gltsoi (gltsoi) wrote,

Lotus of Siam, Las Vegas

So much has been written about Lotus of Siam (LoS) - just Google it and tons of hits will come up, dedicated to how delicious the food is and the best menu ordering strategy. There is even a 17 page slideshow on Serious Eats displaying the best dishes. Are you ready for my earth shattering opinion? I thought it was good, but not worthy of the "Best Thai restaurant in America" title that many have bestowed upon it.

Perhaps my expectations were too high, and my dining arrangements were not optimal, but I really expected to be wowed. I came away from the meal thinking it was interesting and there were definitely tasty bites but it was nothing to rave about. I guess I should also mention that I was still sick, so who knows what flavor nuances I missed.

LoS is known for their Northern Thai specialties, dishes that are normally not listed next the Pad Thai on your local restaurant's menu. I think the best way to experience LoS is with a group of 6 to 8 people, who are adventurous, open-minded eaters that are happy to share a plethora of dishes. That way everyone can try a large assortment of food. Somehow, I ended up in a group of 14 people, at a table half the length of the dining room, sharing with just Steve.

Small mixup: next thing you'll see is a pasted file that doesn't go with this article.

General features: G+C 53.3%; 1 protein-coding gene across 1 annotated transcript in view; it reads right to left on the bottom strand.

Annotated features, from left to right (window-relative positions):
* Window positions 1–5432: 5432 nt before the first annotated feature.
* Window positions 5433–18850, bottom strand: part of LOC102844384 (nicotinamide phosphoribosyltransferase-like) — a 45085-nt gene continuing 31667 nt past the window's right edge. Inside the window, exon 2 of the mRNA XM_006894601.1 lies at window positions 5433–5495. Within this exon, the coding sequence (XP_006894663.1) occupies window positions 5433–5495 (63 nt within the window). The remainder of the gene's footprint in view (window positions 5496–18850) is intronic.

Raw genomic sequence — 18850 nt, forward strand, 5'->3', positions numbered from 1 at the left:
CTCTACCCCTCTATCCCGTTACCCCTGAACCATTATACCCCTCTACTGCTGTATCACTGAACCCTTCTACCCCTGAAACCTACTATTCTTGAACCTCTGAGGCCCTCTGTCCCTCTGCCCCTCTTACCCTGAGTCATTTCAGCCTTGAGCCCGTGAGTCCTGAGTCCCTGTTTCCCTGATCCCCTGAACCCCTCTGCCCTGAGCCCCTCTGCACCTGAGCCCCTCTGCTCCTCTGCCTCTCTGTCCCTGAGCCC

crispy rice

We started with the Nam Kao Tod ($9) appetizer. It is described as "Crispy rice mixed with minced sour pork sausages, green onions, fresh chilis, ginger, peanuts and lime juice." The rice had great crunchy texture, and there was a fascinating blend of flavors - spicy, meaty, and sour that was new to me, but I think I appreciated the dish more because it was novel as opposed to delicious.


I had a bowl of Woon Sen soup ($4). This was just because I was sick and wanted something warm and soothing. It fit the bill; the simple chicken, mushroom and noodle soup was flavorful and the meat tender.


We shared the Crispy Duck ($26) on Drunken Noodles. The duck was inconsistent – there were some excellent bites with succulent duck and other parts were dry. I liked the noodles; they were the same flat, wide rice noodles used for chow foon. Overall, $26 just seemed overpriced for what we got.

The service was amazingly proficient at handling such a large group; orders were taken, food came quickly, and waters refilled without asking. The restaurant opens at 5:30pm and by 5:15pm, there were two long lines. One was for those who made reservations and the other was filled with diners hoping to get in. Needless to say, I strongly recommend making a reservation.

There many dishes I wish I got to try (such as the garlic prawns), but I'll be back in Vegas in 2019. I am sure LoS will still be there.
Tags: las vegas, restaurant review, thai
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